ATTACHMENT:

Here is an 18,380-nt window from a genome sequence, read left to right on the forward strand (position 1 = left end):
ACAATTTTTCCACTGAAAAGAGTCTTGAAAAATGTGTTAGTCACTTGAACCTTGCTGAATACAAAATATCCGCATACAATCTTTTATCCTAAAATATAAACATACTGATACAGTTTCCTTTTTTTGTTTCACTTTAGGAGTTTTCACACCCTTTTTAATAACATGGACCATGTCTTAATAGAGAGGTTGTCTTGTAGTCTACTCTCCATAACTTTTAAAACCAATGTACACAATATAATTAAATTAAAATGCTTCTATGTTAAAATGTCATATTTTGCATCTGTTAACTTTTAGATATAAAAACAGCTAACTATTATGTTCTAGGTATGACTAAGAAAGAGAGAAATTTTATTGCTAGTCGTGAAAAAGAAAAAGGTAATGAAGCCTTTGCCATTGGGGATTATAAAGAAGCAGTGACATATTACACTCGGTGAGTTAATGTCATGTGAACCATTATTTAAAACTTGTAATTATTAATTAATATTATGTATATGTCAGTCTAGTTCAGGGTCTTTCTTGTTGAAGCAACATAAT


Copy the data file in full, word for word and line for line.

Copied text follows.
Here is an 18,380-nt window from a genome sequence, read left to right on the forward strand (position 1 = left end):
ACAATTTTTCCACTGAAAAGAGTCTTGAAAAATGTGTTAGTCACTTGAACCTTGCTGAATACAAAATATCCGCATACAATCTTTTATCCTAAAATATAAACATACTGATACAGTTTCCTTTTTTTGTTTCACTTTAGGAGTTTTCACACCCTTTTTAATAACATGGACCATGTCTTAATAGAGAGGTTGTCTTGTAGTCTACTCTCCATAACTTTTAAAACCAATGTACACAATATAATTAAATTAAAATGCTTCTATGTTAAAATGTCATATTTTGCATCTGTTAACTTTTAGATATAAAAACAGCTAACTATTATGTTCTAGGTATGACTAAGAAAGAGAGAAATTTTATTGCTAGTCGTGAAAAAGAAAAAGGTAATGAAGCCTTTGCCATTGGGGATTATAAAGAAGCAGTGACATATTACACTCGGTGAGTTAATGTCATGTGAACCATTATTTAAAACTTGTAATTATTAATTAATATTATGTATATGTCAGTCTAGTTCAGGGTCTTTCTTGTTGAAGCAACATAAT